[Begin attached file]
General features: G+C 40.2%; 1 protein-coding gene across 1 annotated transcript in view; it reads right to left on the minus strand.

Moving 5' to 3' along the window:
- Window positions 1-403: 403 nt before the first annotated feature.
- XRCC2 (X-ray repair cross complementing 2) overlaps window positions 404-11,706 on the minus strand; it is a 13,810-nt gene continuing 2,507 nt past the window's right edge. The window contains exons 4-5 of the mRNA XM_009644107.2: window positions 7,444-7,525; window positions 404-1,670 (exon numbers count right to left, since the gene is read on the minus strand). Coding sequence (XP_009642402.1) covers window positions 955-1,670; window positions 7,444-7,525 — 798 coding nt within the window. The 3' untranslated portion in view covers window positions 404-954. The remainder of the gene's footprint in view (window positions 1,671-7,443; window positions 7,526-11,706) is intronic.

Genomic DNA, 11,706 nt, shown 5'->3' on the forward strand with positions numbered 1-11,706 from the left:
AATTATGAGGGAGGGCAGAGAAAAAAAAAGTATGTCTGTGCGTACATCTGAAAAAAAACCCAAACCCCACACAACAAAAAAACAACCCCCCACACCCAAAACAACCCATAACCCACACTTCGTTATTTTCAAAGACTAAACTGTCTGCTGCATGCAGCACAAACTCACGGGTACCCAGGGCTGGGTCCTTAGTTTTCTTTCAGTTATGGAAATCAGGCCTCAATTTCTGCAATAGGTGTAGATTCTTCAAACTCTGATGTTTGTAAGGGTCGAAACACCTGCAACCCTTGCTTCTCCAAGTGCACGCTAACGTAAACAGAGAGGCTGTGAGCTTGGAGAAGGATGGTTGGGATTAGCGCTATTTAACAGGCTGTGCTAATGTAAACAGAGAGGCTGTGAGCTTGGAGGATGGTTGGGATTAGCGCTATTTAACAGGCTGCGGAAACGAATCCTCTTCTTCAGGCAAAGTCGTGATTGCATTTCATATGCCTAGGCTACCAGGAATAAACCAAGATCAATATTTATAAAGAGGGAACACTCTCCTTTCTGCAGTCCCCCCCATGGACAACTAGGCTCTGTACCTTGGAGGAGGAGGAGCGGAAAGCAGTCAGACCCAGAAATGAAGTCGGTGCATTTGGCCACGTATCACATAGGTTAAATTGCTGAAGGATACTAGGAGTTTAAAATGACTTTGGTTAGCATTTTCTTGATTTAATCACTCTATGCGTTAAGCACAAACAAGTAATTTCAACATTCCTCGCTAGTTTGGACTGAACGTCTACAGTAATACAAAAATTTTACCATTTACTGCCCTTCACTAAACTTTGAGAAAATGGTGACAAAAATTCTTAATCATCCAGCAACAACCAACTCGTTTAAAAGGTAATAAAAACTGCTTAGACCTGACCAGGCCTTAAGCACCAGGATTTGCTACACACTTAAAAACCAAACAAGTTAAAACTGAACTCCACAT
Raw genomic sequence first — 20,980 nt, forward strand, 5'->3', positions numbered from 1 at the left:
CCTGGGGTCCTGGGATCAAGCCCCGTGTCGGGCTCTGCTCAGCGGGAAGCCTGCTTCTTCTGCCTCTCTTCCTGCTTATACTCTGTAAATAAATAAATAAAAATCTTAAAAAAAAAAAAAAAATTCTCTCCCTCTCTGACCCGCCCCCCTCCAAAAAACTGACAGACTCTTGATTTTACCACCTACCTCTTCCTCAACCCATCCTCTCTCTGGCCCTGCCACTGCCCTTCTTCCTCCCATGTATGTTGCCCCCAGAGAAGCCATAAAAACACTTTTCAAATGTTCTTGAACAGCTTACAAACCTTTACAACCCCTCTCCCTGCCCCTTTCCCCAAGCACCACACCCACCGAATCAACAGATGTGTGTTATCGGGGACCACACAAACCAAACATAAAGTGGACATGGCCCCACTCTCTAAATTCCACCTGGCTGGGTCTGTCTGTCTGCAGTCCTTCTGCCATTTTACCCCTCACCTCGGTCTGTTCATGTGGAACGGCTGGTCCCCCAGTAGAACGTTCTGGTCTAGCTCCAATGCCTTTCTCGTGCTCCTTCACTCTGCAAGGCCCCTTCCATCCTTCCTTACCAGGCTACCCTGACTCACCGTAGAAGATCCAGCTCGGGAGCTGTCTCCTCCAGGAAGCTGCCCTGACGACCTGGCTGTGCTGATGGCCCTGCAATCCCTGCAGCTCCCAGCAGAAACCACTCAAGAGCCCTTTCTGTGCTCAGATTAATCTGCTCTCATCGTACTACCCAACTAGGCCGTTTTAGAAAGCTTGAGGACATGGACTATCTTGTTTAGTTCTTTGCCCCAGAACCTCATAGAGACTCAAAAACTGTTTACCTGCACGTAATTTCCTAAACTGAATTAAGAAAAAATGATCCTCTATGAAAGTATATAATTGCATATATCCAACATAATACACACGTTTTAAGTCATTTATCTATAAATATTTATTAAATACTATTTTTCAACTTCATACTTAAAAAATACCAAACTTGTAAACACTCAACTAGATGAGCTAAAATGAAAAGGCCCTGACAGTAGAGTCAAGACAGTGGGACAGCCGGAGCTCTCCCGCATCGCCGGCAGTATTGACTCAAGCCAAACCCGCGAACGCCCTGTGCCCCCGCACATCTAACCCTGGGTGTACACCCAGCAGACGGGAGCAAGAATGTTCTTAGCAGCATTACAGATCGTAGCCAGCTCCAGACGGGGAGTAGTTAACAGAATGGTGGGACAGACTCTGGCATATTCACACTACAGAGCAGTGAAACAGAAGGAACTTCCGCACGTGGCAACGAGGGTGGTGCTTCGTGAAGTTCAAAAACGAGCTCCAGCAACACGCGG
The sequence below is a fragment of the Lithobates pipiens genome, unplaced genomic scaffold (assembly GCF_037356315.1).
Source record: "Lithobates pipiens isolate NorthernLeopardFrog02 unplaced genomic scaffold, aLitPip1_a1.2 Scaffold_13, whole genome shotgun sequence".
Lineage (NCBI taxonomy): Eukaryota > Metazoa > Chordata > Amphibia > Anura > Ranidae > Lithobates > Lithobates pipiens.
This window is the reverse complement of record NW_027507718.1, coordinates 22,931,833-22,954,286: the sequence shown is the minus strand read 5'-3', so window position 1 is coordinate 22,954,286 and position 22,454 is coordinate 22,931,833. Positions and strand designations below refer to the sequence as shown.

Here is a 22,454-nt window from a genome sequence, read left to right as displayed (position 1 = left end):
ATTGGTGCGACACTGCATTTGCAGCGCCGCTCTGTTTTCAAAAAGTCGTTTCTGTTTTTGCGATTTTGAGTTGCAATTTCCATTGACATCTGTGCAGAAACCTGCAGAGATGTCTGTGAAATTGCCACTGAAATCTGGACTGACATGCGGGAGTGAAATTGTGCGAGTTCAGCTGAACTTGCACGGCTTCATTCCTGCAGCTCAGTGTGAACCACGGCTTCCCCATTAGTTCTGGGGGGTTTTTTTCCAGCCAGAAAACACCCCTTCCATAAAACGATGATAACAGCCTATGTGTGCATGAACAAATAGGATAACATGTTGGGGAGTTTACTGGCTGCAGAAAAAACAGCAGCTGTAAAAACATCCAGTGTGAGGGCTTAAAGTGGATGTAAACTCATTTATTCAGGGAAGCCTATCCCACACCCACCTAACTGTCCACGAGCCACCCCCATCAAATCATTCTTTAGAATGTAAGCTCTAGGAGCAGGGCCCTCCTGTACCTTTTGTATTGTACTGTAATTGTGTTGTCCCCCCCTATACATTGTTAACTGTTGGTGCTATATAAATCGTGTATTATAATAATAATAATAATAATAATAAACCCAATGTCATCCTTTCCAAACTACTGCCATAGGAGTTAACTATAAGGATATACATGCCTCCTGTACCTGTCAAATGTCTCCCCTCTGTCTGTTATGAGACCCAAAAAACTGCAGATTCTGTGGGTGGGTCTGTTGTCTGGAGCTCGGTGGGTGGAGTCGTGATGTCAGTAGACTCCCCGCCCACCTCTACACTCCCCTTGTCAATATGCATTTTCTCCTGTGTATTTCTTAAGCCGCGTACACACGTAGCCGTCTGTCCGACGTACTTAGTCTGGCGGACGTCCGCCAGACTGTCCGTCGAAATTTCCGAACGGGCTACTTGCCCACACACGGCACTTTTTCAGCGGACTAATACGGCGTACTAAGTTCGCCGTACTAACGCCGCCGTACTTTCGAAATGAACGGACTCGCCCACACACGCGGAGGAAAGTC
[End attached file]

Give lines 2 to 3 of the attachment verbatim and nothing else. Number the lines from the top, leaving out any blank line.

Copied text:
Moving 5' to 3' along the window:
- Window positions 1-403: 403 nt before the first annotated feature.